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1.  Factors associated with intern noncompliance with the 2003 Accreditation Council for Graduate Medical Education’s 30-hour duty period requirement 
BMC Medical Education  2012;12:33.
Background
In 2003 the Accreditation Council for Graduate Medical Education mandated work hour restrictions. Violations can results in a residency program being cited or placed on probation. Recurrent violations could results in loss of accreditation. We wanted to determine specific intern and workload factors associated with violation of a specific mandate, the 30-hour duty period requirement.
Methods
Retrospective review of interns’ performance against the 30-hour duty period requirement during inpatient ward rotations at a pediatric residency program between June 24, 2008 and June 23, 2009. The analytical plan included both univariate and multivariable logistic regression analyses.
Results
Twenty of the 26 (77%) interns had 80 self-reported episodes of continuous work hours greater than 30 hours. In multivariable analysis, noncompliance was inversely associated with the number of prior inpatient rotations (odds ratio: 0.49, 95% confidence interval (0.38, 0.64) per rotation) but directly associated with the total number of patients (odds ratio: 1.30 (1.10, 1.53) per additional patient). The number of admissions on-call, number of admissions after midnight and number of discharges post-call were not significantly associated with noncompliance. The level of noncompliance also varied significantly between interns after accounting for intern experience and workload factors. Subject to limitations in statistical power, we were unable to identify specific intern characteristics, such as demographic variables or examination scores, which account for the variation in noncompliance between interns.
Conclusions
Both intern and workload factors were associated with pediatric intern noncompliance with the 30-hour duty period requirement during inpatient ward rotations. Residency programs must develop information systems to understand the individual and experience factors associated with noncompliance and implement appropriate interventions to ensure compliance with the duty hour regulations.
doi:10.1186/1472-6920-12-33
PMCID: PMC3398848  PMID: 22621439
2.  D8/17 and CD19 Expression on Lymphocytes of Patients with Acute Rheumatic Fever and Tourette's Disorder 
D8/17, an alloantigen found on B lymphocytes, has been reported to be elevated in patients susceptible to rheumatic fever and may be associated with autoimmune types of neuropsychiatric disorders. The pediatric-autoimmune-neuropsychiatric-disorders-associated-with-streptococci model is a putative model of pathogenesis for a group of children whose symptoms of obsessive-compulsive disorder and Tourette's disorder (TD) are abrupt and may be triggered by an infection with group A streptococci. As a test of this model, we have examined D8/17 levels on the B cells of patients with TD and acute rheumatic fever (ARF) along with those on the B cells of normal controls by flow cytometry. We have utilized several different preparations of D8/17 antibody along with a variety of secondary antibodies but have been unable to show an association with an elevated percentage of D8/17-positive, CD19-positive B cells in either ARF or TD. We did find, however, that the percentages of CD19-positive B cells in ARF and TD patients were significantly elevated compared to those in normal controls. Group A streptococcal pharyngitis patients also had an elevated percentage of CD19 B cells, however. These studies failed to confirm the utility of determining the percentage of B cells expressing the D8/17 alloantigen in ARF patients or our sample of TD patients. In contrast, the percentage of CD19-positive B cells was significantly elevated in ARF and TD patients, as well as group A streptococcal pharyngitis patients, suggesting a role for inflammation and/or autoimmunity in the pathogenesis of these disorders.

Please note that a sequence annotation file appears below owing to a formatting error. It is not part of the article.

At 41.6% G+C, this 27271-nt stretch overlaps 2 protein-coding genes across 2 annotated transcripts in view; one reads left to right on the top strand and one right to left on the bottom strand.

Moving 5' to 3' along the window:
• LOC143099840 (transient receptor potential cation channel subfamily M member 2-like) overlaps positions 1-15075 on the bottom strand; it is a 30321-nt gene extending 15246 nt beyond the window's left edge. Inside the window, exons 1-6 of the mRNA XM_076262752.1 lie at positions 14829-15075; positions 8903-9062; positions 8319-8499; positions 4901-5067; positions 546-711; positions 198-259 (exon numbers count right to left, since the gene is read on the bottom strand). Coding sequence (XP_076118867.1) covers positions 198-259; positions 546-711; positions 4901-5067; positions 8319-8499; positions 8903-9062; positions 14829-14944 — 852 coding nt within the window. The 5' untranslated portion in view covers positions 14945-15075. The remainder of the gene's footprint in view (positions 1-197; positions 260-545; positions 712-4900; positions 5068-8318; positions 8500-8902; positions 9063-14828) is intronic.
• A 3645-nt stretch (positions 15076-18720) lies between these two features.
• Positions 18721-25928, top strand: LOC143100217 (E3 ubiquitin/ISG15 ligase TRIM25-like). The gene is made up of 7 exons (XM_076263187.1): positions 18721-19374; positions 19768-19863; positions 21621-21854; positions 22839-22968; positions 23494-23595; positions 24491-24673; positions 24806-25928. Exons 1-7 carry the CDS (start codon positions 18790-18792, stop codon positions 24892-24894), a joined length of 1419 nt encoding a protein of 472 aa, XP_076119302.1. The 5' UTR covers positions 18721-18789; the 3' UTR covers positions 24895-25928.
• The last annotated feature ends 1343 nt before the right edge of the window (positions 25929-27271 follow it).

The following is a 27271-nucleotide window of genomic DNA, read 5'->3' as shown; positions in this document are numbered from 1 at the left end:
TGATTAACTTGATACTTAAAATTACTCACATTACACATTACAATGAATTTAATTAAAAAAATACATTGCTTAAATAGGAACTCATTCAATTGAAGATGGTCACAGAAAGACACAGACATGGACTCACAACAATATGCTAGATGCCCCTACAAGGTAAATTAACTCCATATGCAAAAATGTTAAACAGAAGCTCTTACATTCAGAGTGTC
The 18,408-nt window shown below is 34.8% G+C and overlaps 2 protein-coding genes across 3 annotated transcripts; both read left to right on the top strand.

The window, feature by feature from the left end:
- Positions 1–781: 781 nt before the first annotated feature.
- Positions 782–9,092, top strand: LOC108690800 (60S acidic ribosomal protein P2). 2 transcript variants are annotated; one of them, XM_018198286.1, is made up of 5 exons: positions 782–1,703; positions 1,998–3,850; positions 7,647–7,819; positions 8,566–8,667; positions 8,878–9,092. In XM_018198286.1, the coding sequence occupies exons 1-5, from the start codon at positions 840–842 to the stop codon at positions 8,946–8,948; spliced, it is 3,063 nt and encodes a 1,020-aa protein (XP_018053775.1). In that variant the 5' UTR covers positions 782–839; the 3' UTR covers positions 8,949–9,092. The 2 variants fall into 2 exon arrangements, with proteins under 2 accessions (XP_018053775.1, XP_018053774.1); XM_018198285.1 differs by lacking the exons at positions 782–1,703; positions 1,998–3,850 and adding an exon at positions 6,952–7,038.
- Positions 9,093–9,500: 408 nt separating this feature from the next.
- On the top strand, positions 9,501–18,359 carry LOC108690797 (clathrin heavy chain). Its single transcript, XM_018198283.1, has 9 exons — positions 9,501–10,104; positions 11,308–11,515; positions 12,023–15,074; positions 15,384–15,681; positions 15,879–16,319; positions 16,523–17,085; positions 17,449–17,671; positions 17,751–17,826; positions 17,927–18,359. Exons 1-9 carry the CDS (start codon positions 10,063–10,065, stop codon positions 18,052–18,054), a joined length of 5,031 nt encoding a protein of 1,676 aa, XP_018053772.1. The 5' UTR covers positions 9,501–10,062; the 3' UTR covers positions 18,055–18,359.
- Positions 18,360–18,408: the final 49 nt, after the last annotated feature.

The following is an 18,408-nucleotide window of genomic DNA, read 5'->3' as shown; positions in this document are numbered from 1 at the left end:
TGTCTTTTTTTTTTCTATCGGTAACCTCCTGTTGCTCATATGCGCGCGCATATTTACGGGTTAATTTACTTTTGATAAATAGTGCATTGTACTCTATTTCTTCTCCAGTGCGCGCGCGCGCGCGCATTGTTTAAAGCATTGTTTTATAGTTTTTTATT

doi:10.1128/CDLI.11.2.330-336.2004
PMCID: PMC371196  PMID: 15013984
3.  Characterization of Human Cytomegalovirus Strains by Analysis of Short Tandem Repeat Polymorphisms 
Journal of Clinical Microbiology  2001;39(6):2219-2226.
Human cytomegalovirus (HCMV) strains display genetic polymorphisms, and these polymorphisms can be analyzed to study viral transmission and pathogenesis. Recently, short tandem repeat (STR) length polymorphisms have been identified in the HCMV genome. We assessed the utility of STRs in characterizing HCMV strains and found that a multiplexed PCR assay using primers based upon these STRs accurately maps HCMV strains. Using primers for 10 microsatellite regions, the STR profiles of 44 wild-type and 2 laboratory strains of HCMV were characterized. The results of STR analysis were compared with those for strain characterization using nucleotide sequencing and restriction fragment length polymorphism analysis. In each instance, STR analysis accurately and specifically identified strains that were indistinguishable or distinct by conventional molecular analysis. Analysis of short tandem repeats also detected polymorphisms that supported simultaneous excretion of two HCMV strains. These results indicate that STR analysis allows rapid, precise molecular characterization of HCMV strains.
doi:10.1128/JCM.39.6.2219-2226.2001
PMCID: PMC88114  PMID: 11376060

Results 1-3 (3)